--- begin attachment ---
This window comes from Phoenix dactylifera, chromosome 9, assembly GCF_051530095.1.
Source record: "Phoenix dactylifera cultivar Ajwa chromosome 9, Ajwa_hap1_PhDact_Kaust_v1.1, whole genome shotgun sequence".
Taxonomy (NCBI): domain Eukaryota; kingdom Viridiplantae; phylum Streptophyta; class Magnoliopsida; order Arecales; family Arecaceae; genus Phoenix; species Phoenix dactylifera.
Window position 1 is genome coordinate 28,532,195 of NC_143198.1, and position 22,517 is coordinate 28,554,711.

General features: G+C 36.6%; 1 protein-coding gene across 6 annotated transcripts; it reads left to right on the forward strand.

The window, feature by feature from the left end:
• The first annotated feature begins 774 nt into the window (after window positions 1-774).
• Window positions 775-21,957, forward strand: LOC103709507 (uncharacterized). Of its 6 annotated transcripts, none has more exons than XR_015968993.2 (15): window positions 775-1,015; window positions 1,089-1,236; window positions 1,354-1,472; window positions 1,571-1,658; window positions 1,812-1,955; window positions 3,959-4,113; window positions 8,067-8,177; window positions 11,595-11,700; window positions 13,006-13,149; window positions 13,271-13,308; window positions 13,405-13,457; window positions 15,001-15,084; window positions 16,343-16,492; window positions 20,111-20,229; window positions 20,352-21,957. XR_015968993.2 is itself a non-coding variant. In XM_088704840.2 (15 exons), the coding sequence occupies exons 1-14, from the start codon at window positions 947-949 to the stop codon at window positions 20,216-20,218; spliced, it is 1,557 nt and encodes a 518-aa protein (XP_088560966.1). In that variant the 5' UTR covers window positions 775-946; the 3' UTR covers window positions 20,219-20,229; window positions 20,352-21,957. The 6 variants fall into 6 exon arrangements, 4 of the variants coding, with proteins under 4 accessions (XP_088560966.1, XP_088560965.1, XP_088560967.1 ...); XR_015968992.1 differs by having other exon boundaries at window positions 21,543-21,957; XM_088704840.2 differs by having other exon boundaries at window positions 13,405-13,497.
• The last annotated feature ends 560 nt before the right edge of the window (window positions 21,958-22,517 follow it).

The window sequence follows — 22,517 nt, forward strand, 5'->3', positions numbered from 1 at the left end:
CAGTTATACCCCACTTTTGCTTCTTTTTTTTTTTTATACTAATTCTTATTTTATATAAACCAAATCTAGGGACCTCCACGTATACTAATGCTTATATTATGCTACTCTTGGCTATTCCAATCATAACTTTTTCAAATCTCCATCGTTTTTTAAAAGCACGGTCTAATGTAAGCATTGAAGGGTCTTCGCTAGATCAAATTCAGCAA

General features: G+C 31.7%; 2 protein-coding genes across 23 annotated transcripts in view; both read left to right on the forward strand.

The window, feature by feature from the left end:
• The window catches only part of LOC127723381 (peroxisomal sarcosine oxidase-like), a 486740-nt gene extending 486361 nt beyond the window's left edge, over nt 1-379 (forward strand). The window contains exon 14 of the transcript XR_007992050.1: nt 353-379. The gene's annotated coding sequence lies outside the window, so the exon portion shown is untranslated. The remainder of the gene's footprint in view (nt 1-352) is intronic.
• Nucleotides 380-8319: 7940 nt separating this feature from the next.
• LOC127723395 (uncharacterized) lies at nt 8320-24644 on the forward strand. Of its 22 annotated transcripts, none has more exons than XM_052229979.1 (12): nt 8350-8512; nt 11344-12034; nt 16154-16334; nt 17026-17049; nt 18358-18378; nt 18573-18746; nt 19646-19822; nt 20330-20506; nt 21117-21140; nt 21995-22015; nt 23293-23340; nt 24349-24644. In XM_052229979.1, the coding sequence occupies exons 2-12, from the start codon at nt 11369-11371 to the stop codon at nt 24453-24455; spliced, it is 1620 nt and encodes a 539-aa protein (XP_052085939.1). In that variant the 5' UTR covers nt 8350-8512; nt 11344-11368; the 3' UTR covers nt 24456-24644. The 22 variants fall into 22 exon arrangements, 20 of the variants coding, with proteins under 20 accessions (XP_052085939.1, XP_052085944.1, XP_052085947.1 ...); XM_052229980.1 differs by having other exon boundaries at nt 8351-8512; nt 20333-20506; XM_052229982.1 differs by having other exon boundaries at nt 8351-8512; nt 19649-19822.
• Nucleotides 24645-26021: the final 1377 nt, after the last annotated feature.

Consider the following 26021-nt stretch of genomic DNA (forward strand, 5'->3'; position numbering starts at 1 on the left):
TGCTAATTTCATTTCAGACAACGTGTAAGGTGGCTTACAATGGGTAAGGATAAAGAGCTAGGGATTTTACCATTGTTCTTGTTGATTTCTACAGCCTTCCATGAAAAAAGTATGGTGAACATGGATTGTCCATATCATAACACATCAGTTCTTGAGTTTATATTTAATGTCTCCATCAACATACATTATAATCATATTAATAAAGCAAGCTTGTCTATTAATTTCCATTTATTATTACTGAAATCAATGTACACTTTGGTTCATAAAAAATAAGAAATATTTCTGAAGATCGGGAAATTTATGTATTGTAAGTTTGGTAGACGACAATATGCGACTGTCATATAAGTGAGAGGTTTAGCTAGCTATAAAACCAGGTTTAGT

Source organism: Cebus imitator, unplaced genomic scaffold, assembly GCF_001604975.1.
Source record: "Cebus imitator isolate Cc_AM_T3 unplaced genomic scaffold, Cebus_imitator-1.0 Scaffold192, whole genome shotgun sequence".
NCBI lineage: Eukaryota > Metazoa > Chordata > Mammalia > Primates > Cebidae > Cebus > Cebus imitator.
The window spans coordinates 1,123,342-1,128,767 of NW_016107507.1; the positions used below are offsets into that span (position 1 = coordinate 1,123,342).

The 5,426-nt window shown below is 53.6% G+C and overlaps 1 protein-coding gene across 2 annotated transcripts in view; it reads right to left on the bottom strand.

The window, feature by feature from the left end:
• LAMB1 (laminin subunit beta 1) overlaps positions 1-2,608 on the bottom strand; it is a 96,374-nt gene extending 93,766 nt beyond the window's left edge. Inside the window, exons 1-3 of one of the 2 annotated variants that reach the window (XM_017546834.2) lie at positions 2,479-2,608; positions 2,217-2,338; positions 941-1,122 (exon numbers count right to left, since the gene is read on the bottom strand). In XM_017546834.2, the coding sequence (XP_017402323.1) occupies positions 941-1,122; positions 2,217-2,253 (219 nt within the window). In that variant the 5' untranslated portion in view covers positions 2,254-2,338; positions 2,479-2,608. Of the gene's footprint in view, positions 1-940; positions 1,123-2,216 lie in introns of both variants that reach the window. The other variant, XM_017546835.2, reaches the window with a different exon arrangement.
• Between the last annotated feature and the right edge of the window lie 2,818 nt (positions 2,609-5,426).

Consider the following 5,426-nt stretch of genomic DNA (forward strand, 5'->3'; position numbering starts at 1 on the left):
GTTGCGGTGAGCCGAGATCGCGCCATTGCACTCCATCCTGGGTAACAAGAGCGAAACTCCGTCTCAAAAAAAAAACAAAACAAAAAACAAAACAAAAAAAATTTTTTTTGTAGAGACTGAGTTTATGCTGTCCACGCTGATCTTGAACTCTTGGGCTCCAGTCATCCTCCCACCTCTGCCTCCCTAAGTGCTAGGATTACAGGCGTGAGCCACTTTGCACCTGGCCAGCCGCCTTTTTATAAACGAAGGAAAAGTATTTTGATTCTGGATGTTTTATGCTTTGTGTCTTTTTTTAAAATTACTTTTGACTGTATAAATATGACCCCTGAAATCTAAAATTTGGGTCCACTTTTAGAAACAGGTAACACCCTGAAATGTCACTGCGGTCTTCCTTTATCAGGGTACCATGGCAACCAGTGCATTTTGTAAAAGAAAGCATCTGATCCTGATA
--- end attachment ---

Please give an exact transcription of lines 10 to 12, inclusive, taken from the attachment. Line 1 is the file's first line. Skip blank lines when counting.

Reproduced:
The window sequence follows — 22,517 nt, forward strand, 5'->3', positions numbered from 1 at the left end:
CAGTTATACCCCACTTTTGCTTCTTTTTTTTTTTTATACTAATTCTTATTTTATATAAACCAAATCTAGGGACCTCCACGTATACTAATGCTTATATTATGCTACTCTTGGCTATTCCAATCATAACTTTTTCAAATCTCCATCGTTTTTTAAAAGCACGGTCTAATGTAAGCATTGAAGGGTCTTCGCTAGATCAAATTCAGCAA

General features: G+C 31.7%; 2 protein-coding genes across 23 annotated transcripts in view; both read left to right on the forward strand.